Monday, July 25, 2005
It seems Roanoke, though, opens its Civic Center to the bar examiners each July for free. It's a good strategy for the city. It brings in lotsa revenue, I'm sure. I've book two nights in a hotel, and I'll have to eat out a couple of times while I'm there. Deep down inside, though, I suspect the bar examiners are a little miffed that a majority of licensed Virginia lawyers will actually be working in DC, not Virginia. So they picked Roanoke because then at least all these DC lawyers would get a small taste of what Virginia is really like. I suspect they even have a southern accent in Roanoke. Heck, it's practically in Tennessee.
But that's not the only weird thing about the bar exam. Check out this direct quote from our instruction letter:
NO extraneous objects, including but not limited to, NOTE PAPER, BOOKS, STUDY MATERIALS, OUTLINES, NEWSPAPERS, BRIEFCASES, SUITCASES, BAGS (including women's handbags), CELL PHONES, BEEPERS, PAGERS, PALM PILOTS, FOOD, DRINK (including water), OR ANY OTHER OBJECTS WILL BE PERMITTED INSIDE THE EXAMINATION ROOM, BATHROOMS OR LOBBY AREAS. Any such items will be confiscated. Leave them in your locked vehicle or in your hotel/motel room. The Board will not be responsible for their loss, if that should occur. Noise-making devices, alarm clocks, or alarm watches, which produce an audible signal, are
not permitted. An applicant with such device will be asked to put it
outside the examination area, or it may be held by the staff until the close of the examination. The use of any material or equipment for the purpose of sound depression (other than soft foam earplugs) must have advance clearance by the Board. Violation of ANY OF THE ABOVE RESTRICTIONS could result in disqualification of your exam.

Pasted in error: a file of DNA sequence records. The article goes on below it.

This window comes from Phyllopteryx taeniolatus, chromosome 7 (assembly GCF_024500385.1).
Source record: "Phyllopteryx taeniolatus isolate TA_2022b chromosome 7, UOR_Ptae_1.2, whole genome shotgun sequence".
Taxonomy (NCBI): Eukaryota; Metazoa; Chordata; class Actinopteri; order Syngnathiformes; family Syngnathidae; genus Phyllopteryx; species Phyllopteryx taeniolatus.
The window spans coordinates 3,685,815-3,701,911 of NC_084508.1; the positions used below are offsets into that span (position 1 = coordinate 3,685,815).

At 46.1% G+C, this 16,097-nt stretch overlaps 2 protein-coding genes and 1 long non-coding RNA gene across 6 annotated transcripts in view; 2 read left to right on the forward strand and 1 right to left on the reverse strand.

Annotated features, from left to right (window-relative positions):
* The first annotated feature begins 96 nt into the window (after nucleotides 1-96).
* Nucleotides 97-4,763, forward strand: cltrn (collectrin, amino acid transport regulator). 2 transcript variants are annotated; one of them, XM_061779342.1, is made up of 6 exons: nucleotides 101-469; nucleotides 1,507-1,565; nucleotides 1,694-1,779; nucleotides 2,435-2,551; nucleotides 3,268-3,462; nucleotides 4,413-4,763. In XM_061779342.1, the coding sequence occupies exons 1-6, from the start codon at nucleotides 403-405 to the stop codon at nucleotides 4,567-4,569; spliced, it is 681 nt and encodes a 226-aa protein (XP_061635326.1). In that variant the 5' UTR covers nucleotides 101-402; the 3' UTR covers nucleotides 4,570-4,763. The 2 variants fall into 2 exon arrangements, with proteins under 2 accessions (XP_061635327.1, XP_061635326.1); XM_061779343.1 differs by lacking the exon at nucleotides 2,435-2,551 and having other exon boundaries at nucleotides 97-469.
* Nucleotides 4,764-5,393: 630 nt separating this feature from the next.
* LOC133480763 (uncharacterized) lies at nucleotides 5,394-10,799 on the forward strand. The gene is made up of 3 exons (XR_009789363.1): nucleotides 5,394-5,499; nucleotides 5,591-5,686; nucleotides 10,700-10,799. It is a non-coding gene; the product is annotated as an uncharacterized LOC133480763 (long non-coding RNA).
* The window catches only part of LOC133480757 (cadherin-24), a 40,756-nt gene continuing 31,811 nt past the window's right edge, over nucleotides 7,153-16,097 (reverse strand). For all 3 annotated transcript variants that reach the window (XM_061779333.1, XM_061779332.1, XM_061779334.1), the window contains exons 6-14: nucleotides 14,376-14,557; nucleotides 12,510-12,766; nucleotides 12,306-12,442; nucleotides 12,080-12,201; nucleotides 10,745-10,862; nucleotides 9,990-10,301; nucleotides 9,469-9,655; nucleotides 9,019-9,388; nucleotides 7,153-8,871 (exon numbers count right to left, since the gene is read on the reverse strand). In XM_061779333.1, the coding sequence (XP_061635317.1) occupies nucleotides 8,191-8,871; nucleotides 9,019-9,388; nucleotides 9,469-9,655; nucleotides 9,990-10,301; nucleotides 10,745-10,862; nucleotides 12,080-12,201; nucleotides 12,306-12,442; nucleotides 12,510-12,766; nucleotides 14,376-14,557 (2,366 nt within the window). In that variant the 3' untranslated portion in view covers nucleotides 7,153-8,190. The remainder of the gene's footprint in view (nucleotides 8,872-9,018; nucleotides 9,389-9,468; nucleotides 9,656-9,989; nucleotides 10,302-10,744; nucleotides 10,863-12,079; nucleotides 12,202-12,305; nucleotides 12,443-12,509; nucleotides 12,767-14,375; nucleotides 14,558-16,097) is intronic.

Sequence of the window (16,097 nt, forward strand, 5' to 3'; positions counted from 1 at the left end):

Diabetics need not apply. Thirsty? Tough. You won't be able to get a drink when you're practicing law--why should you get one now? Car keys? Leave 'em hidden on top of the tire of your car. I hope the ticking of my watch isn't too loud. I have to have some way to keep track of time.
But it gets better. Here's the dress code:
That's right. I'll be wearing a suit, tie, and tennis shoes. Apparently the Roanoke Civic Center has a lot of metal grates on the floor that are really noisy when walked on with dress shoes. So instead of taking the logical options of 1) covering the grates with a mat of some sort, 2) not requiring us to wear a suit, or 3) not administering the bar exam in the Roanoke Civic Center, the bar examiners have chosen to make each applicant look like an idiot. Perfect.
Dress for all applicants shall conform to the standards suitable for a
lawyer appearing in a court of record, i.e., a suit or jacket and tie for
males, and a suitable dress or suit (pantsuits are acceptable) for females; however, applicants are encouraged to wear shoes with soft soles, such as tennis or athletic shoes, to reduce noise and resulting disturbances to other applicants.
The big question, though, is whether we'll all feel like idiots by the time the test is over.